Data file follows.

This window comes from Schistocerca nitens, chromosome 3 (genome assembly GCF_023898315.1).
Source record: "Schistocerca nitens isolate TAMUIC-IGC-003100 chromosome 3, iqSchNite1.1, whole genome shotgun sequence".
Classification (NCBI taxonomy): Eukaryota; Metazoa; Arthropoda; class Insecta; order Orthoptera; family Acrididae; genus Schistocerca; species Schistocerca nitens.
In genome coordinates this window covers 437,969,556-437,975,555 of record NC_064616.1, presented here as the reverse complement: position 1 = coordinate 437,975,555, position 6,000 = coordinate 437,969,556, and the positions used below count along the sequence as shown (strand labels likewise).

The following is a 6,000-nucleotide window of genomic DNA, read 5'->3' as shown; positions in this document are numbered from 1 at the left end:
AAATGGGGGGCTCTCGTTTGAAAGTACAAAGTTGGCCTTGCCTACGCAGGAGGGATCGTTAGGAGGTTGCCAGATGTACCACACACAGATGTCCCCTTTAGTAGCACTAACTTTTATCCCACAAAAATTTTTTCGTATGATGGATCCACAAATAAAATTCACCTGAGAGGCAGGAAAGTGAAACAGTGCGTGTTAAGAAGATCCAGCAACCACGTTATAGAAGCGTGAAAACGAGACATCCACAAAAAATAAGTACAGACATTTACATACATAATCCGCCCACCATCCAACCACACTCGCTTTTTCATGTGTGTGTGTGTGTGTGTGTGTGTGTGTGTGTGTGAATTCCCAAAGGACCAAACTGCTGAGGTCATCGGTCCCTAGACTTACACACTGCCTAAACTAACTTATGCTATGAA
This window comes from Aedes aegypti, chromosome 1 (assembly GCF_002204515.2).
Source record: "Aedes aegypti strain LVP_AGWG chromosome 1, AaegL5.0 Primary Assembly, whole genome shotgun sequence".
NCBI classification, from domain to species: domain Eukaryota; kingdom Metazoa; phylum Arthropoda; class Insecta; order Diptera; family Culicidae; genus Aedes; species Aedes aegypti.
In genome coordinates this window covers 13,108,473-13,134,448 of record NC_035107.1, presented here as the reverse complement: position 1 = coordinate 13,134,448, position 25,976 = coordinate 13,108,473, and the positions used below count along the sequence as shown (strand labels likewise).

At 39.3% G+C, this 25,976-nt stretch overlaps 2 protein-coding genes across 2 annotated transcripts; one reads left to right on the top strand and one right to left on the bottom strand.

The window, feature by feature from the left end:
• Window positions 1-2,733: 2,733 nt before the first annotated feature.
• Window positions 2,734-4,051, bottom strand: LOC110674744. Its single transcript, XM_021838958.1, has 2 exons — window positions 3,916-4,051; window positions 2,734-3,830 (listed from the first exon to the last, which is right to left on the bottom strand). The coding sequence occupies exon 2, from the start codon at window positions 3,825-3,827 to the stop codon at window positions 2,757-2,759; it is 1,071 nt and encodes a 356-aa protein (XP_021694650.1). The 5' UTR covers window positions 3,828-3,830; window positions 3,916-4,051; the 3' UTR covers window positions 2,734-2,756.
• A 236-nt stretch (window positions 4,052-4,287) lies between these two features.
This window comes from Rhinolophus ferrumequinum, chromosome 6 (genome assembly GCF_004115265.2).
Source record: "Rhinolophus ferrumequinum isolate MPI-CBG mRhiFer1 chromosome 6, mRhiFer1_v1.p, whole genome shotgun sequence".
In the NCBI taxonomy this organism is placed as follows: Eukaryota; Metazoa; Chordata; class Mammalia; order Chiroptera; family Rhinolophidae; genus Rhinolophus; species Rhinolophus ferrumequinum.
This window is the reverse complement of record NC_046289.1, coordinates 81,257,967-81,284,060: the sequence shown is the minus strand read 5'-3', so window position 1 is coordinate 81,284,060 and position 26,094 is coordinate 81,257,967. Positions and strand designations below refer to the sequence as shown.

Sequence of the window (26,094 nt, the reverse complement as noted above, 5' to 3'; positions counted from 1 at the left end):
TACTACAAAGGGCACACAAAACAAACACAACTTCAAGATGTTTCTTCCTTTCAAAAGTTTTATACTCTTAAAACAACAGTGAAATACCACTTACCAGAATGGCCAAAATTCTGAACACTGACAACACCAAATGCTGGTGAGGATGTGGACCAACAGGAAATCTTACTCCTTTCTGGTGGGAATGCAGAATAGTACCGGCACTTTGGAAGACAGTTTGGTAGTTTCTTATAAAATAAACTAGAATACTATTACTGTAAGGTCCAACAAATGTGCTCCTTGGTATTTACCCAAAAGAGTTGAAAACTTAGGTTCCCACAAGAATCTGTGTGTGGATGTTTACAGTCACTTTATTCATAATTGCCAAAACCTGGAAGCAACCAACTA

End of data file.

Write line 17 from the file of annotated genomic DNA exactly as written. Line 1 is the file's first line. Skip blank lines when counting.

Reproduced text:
Source record: "Rhinolophus ferrumequinum isolate MPI-CBG mRhiFer1 chromosome 6, mRhiFer1_v1.p, whole genome shotgun sequence".